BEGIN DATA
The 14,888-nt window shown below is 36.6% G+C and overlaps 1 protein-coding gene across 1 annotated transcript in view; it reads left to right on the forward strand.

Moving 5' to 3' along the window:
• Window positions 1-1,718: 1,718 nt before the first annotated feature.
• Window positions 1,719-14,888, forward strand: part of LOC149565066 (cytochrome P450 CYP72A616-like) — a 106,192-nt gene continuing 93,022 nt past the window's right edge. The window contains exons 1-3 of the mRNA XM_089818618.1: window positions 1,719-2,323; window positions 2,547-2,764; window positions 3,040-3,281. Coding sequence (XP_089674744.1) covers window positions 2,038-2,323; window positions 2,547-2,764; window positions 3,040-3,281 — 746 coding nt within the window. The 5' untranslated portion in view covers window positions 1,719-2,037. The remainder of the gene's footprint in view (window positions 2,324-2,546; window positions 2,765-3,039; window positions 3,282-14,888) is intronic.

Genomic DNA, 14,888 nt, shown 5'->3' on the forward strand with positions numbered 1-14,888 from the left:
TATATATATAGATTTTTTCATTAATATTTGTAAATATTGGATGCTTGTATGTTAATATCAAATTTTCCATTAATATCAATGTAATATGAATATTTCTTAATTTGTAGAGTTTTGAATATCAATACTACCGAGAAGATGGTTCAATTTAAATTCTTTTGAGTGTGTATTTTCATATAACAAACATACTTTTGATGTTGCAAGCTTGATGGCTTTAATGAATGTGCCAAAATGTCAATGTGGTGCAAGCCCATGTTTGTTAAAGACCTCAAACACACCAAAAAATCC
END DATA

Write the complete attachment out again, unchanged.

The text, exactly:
The 14,888-nt window shown below is 36.6% G+C and overlaps 1 protein-coding gene across 1 annotated transcript in view; it reads left to right on the forward strand.

Moving 5' to 3' along the window:
• Window positions 1-1,718: 1,718 nt before the first annotated feature.
• Window positions 1,719-14,888, forward strand: part of LOC149565066 (cytochrome P450 CYP72A616-like) — a 106,192-nt gene continuing 93,022 nt past the window's right edge. The window contains exons 1-3 of the mRNA XM_089818618.1: window positions 1,719-2,323; window positions 2,547-2,764; window positions 3,040-3,281. Coding sequence (XP_089674744.1) covers window positions 2,038-2,323; window positions 2,547-2,764; window positions 3,040-3,281 — 746 coding nt within the window. The 5' untranslated portion in view covers window positions 1,719-2,037. The remainder of the gene's footprint in view (window positions 2,324-2,546; window positions 2,765-3,039; window positions 3,282-14,888) is intronic.

Genomic DNA, 14,888 nt, shown 5'->3' on the forward strand with positions numbered 1-14,888 from the left:
TATATATATAGATTTTTTCATTAATATTTGTAAATATTGGATGCTTGTATGTTAATATCAAATTTTCCATTAATATCAATGTAATATGAATATTTCTTAATTTGTAGAGTTTTGAATATCAATACTACCGAGAAGATGGTTCAATTTAAATTCTTTTGAGTGTGTATTTTCATATAACAAACATACTTTTGATGTTGCAAGCTTGATGGCTTTAATGAATGTGCCAAAATGTCAATGTGGTGCAAGCCCATGTTTGTTAAAGACCTCAAACACACCAAAAAATCC